In 2012, David Cameron announced he would hold a referendum regarding the future of UK in the EU if he wins the next general elections. Three years later, the Tories leader got the absolute majority in the House with 326 seats.
So far, the other EU national leaders and the EU officials did not react to the Cameron’s large victory officially. However, they cannot ignore the new political situation in London and know David Cameron might be attempted to radicalize his position within the EU to renegotiate the adhesion of his country.
From now, a clear confrontation is going to take place between Great Britain and the rest of Europe. The British leader will have to be clear and explain to his partners and all his citizens what is his plan to redefine the EU-UK relationships with or without Europe. Cameron has now to explain what he is going to do and what he clearly wants.
But he has to be transparent vis-à-vis the British people regarding the aftermath of Brexit. Indeed, UK is one of the main powers within the EU and one of the main driving forces thanks to its flourishing economy. UK needs EU for its growth as EU needs UK and everybody knows the consequences will be unprecedented. It is very likely most Brits are not really aware the real coming situation of their country if they decided to quit the Union.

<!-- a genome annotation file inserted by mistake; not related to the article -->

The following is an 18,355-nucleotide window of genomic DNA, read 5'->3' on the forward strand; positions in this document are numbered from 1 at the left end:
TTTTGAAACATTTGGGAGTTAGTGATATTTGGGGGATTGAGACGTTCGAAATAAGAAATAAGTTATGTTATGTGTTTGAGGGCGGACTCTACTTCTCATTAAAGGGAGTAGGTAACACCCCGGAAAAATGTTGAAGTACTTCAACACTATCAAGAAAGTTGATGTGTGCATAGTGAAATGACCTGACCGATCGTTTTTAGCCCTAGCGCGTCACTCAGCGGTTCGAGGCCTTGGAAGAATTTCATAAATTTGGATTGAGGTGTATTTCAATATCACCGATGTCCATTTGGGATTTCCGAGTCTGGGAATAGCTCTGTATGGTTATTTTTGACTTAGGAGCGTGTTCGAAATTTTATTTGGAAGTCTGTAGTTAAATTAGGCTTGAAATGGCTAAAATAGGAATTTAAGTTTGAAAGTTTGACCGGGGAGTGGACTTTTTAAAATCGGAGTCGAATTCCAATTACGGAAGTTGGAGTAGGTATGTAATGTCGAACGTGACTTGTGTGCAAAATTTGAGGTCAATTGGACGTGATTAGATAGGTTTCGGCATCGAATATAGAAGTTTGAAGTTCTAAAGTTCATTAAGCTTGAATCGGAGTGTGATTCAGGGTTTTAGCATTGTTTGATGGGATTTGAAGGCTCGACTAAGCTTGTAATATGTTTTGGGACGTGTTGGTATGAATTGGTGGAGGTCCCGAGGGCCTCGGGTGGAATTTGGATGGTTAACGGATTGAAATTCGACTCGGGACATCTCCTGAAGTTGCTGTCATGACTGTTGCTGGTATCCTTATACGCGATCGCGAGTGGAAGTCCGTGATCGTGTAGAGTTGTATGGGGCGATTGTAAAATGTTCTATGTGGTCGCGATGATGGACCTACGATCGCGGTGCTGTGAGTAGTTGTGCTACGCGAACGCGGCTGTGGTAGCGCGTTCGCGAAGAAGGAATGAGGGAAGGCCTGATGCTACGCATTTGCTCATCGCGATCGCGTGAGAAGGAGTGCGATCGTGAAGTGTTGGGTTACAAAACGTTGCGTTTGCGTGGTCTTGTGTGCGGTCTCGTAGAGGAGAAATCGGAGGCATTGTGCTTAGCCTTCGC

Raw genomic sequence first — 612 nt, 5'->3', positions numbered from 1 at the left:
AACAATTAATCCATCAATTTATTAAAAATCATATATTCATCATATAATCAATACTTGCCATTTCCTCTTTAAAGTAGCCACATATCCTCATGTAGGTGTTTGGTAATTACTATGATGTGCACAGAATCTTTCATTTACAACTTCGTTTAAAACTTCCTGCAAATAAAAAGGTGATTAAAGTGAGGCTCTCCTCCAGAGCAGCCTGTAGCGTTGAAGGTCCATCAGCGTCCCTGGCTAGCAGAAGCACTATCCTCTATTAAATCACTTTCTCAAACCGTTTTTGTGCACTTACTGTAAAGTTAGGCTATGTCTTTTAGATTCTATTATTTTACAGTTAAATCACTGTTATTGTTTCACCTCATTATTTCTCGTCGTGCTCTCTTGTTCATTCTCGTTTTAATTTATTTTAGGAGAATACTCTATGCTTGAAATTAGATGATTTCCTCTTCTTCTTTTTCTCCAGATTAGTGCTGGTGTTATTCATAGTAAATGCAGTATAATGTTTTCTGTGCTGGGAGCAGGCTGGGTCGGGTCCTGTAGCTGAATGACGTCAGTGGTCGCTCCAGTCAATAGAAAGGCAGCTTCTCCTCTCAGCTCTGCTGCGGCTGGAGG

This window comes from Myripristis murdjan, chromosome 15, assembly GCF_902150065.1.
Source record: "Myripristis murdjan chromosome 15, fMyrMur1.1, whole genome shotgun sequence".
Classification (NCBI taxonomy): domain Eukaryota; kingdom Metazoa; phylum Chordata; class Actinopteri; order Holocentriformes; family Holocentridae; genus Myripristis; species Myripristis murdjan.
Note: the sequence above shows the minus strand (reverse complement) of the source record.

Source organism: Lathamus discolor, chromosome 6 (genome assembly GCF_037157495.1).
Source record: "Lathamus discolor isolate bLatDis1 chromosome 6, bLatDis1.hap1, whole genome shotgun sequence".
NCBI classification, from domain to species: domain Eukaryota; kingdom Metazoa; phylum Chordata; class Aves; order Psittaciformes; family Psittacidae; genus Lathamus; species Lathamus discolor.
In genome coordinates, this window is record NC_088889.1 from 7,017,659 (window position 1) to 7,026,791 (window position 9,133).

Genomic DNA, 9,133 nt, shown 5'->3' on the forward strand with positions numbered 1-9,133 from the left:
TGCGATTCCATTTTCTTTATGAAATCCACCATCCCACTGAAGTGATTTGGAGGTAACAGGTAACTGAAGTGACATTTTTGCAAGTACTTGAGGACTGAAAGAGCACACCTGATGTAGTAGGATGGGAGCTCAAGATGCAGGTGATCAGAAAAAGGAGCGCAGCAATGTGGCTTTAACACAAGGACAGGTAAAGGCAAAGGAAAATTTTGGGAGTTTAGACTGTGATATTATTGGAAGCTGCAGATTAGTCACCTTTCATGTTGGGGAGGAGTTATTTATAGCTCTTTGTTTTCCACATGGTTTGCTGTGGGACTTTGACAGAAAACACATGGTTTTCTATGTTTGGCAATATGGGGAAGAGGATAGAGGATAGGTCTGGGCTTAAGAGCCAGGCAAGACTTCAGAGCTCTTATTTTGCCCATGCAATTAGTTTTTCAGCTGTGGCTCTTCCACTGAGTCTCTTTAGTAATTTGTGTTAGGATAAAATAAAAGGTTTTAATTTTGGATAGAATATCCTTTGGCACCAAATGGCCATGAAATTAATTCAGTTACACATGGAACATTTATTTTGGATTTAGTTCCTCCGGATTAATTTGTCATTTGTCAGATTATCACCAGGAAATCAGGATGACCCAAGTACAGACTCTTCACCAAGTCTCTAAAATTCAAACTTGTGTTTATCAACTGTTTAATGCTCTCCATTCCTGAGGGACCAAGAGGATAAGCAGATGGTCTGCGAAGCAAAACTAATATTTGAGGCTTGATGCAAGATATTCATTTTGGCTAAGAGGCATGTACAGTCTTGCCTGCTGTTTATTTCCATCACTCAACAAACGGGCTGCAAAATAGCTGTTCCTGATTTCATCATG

All the more so as the Scottish National Party reinforced his position within UK politics. With 56 MPs, the nationalist party is the third group represented in Westminster and it is pretty sure Scottish people will defend their interests and also the European integration. Besides, Europe was an argument used by pro-independence to vote for the Yes on the last September, as it is used by other nationalists movement in Flanders, Catalonia or Corsica, for instance. In other words, if Cameron finally decides to hold a referendum by 2017, the SNP already warned: it will organize another referendum they finally might win and so get their full autonomy.
That is why it is more than possible David Cameron will be very careful with his EU partners in the following months. The re-elect Prime minister is aware his counterparts will not make concessions so easily and he has to give guarantees to people who wish to have their say about the future of UK within the EU. He also has to maintain the unity of the country and make concessions to Scottish nationalists.
To sum up, the hardiest is just after and it is just the beginning!